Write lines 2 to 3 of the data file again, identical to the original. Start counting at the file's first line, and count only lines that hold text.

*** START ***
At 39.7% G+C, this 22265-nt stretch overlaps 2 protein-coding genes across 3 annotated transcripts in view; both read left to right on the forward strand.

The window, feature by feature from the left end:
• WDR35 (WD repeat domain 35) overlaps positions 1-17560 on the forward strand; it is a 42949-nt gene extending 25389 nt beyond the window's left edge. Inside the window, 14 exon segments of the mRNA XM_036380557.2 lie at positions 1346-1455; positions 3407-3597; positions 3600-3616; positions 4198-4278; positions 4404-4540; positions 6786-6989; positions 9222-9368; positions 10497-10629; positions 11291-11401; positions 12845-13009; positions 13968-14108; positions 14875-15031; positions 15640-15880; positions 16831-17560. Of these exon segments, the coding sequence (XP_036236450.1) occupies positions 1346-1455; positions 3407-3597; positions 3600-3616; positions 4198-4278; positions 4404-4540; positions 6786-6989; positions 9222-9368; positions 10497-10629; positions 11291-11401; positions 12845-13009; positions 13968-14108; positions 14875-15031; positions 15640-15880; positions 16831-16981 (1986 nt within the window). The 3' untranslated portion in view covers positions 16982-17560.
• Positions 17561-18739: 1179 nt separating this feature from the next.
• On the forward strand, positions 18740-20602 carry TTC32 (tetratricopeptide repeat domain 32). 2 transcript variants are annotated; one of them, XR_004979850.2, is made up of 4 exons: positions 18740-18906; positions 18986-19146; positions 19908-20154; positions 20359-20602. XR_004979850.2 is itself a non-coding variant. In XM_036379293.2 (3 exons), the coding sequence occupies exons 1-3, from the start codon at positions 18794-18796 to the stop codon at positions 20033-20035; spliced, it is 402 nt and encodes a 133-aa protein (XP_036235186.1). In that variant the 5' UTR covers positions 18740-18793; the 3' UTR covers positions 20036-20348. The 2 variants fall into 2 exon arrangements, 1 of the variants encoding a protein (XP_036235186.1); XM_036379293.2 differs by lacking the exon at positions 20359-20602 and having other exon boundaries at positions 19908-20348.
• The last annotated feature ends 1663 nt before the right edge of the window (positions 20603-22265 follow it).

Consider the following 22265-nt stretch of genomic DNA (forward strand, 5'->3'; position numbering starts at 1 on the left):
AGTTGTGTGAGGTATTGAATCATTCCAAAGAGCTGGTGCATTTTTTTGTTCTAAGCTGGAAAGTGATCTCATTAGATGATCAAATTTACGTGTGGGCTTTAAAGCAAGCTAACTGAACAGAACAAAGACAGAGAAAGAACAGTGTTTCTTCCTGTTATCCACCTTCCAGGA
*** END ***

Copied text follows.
The window, feature by feature from the left end:
• WDR35 (WD repeat domain 35) overlaps positions 1-17560 on the forward strand; it is a 42949-nt gene extending 25389 nt beyond the window's left edge. Inside the window, 14 exon segments of the mRNA XM_036380557.2 lie at positions 1346-1455; positions 3407-3597; positions 3600-3616; positions 4198-4278; positions 4404-4540; positions 6786-6989; positions 9222-9368; positions 10497-10629; positions 11291-11401; positions 12845-13009; positions 13968-14108; positions 14875-15031; positions 15640-15880; positions 16831-17560. Of these exon segments, the coding sequence (XP_036236450.1) occupies positions 1346-1455; positions 3407-3597; positions 3600-3616; positions 4198-4278; positions 4404-4540; positions 6786-6989; positions 9222-9368; positions 10497-10629; positions 11291-11401; positions 12845-13009; positions 13968-14108; positions 14875-15031; positions 15640-15880; positions 16831-16981 (1986 nt within the window). The 3' untranslated portion in view covers positions 16982-17560.